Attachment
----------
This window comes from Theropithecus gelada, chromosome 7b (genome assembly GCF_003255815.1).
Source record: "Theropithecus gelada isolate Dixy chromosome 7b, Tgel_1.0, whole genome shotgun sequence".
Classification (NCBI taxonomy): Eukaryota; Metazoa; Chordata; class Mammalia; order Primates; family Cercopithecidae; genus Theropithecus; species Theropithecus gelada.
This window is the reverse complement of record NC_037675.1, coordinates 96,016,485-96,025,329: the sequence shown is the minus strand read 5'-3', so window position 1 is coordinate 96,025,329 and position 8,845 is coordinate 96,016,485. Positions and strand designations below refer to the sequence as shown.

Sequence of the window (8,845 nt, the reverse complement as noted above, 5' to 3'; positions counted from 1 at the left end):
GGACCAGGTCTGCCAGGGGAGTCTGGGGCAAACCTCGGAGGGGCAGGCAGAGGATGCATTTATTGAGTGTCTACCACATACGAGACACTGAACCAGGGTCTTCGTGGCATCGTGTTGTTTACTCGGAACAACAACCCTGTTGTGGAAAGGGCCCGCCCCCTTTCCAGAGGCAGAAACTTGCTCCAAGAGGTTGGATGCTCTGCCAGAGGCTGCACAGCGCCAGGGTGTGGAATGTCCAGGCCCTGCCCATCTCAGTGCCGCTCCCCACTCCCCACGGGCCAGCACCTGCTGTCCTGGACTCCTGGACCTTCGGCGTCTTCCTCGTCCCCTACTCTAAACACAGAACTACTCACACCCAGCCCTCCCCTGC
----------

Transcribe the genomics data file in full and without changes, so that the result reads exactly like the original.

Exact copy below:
This window comes from Theropithecus gelada, chromosome 7b (genome assembly GCF_003255815.1).
Source record: "Theropithecus gelada isolate Dixy chromosome 7b, Tgel_1.0, whole genome shotgun sequence".
Classification (NCBI taxonomy): Eukaryota; Metazoa; Chordata; class Mammalia; order Primates; family Cercopithecidae; genus Theropithecus; species Theropithecus gelada.
This window is the reverse complement of record NC_037675.1, coordinates 96,016,485-96,025,329: the sequence shown is the minus strand read 5'-3', so window position 1 is coordinate 96,025,329 and position 8,845 is coordinate 96,016,485. Positions and strand designations below refer to the sequence as shown.

Sequence of the window (8,845 nt, the reverse complement as noted above, 5' to 3'; positions counted from 1 at the left end):
GGACCAGGTCTGCCAGGGGAGTCTGGGGCAAACCTCGGAGGGGCAGGCAGAGGATGCATTTATTGAGTGTCTACCACATACGAGACACTGAACCAGGGTCTTCGTGGCATCGTGTTGTTTACTCGGAACAACAACCCTGTTGTGGAAAGGGCCCGCCCCCTTTCCAGAGGCAGAAACTTGCTCCAAGAGGTTGGATGCTCTGCCAGAGGCTGCACAGCGCCAGGGTGTGGAATGTCCAGGCCCTGCCCATCTCAGTGCCGCTCCCCACTCCCCACGGGCCAGCACCTGCTGTCCTGGACTCCTGGACCTTCGGCGTCTTCCTCGTCCCCTACTCTAAACACAGAACTACTCACACCCAGCCCTCCCCTGC